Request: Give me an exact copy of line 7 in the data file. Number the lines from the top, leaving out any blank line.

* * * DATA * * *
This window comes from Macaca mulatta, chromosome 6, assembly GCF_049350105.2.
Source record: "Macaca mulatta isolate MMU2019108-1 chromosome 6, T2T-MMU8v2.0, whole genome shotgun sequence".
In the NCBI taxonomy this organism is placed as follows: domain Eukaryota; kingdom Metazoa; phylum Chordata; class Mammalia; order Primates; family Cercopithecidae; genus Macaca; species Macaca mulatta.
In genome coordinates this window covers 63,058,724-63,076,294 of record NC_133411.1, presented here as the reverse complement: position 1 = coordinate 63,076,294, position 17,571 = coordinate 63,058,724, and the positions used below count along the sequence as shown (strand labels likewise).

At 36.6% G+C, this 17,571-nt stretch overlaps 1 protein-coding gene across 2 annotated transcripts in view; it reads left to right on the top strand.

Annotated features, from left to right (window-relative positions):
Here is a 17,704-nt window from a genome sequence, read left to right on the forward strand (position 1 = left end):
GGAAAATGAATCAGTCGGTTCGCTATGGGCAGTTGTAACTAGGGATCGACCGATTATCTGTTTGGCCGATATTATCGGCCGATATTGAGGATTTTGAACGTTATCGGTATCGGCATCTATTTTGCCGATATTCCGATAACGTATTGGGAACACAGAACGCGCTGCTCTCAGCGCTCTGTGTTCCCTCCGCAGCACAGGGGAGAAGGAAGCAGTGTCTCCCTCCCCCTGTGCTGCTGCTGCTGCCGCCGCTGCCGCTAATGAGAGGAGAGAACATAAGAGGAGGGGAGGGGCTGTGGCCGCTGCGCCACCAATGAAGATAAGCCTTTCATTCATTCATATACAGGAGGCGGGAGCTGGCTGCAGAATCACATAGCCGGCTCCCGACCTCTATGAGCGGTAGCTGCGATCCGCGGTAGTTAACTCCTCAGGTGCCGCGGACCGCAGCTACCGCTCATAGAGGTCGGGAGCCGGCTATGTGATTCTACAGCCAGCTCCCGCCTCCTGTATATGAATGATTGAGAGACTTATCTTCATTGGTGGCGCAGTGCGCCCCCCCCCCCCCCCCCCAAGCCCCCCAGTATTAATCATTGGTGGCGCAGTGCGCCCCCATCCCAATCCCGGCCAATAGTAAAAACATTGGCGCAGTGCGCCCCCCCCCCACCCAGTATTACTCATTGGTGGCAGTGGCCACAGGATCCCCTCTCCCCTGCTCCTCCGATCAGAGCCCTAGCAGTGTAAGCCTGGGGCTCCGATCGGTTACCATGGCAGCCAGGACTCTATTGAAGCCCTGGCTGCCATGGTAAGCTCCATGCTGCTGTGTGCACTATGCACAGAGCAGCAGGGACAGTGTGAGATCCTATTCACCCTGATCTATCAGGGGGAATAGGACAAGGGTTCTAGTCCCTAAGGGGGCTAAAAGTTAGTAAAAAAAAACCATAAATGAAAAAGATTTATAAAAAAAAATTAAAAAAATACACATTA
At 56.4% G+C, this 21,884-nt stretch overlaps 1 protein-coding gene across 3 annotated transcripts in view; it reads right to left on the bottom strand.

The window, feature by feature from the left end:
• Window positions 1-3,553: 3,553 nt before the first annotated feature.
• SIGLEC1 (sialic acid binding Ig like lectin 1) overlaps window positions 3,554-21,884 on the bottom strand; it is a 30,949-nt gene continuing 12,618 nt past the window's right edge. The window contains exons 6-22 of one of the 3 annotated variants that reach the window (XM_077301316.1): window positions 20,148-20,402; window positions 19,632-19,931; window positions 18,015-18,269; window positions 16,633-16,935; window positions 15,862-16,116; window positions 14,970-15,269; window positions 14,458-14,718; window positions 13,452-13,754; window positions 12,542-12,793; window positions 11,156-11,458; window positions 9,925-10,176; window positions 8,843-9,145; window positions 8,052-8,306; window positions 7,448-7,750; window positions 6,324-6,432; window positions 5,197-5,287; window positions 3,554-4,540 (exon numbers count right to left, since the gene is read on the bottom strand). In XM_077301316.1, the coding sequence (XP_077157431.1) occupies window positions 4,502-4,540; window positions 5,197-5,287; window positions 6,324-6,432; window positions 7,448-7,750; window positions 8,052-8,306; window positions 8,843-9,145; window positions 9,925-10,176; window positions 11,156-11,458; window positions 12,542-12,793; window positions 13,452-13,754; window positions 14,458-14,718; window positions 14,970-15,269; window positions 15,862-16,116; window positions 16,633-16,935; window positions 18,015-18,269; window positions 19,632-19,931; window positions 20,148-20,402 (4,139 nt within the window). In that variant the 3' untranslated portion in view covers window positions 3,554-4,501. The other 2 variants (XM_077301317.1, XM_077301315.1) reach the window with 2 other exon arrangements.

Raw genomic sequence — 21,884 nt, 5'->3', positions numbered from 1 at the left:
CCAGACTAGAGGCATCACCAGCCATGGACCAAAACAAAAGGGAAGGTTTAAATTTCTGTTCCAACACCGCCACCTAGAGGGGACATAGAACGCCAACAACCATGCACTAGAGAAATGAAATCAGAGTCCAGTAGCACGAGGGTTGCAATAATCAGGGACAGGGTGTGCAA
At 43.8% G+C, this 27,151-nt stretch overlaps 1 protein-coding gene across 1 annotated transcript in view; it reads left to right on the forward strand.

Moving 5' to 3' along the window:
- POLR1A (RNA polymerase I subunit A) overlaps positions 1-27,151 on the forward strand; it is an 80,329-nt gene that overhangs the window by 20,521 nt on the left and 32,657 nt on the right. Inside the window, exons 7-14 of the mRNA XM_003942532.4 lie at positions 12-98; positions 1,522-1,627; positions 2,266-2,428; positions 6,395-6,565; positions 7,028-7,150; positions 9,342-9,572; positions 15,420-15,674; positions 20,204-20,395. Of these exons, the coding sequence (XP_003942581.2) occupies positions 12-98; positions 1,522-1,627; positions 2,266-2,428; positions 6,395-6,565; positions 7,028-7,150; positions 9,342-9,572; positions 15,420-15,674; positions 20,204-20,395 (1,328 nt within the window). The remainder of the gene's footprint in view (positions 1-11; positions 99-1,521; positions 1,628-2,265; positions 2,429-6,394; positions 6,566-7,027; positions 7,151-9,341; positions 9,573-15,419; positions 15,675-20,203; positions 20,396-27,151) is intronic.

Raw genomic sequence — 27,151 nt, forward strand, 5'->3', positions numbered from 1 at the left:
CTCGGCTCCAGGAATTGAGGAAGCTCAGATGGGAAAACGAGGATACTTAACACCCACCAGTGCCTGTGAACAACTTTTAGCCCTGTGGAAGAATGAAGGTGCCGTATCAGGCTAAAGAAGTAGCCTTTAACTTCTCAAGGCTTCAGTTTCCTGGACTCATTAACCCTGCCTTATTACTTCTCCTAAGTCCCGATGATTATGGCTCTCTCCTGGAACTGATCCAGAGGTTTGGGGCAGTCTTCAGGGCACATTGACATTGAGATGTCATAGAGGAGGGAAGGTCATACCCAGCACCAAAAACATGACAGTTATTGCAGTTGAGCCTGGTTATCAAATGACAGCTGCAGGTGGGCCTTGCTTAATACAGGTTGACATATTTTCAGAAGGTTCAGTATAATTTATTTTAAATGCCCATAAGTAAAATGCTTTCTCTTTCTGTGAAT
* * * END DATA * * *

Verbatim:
Here is a 17,704-nt window from a genome sequence, read left to right on the forward strand (position 1 = left end):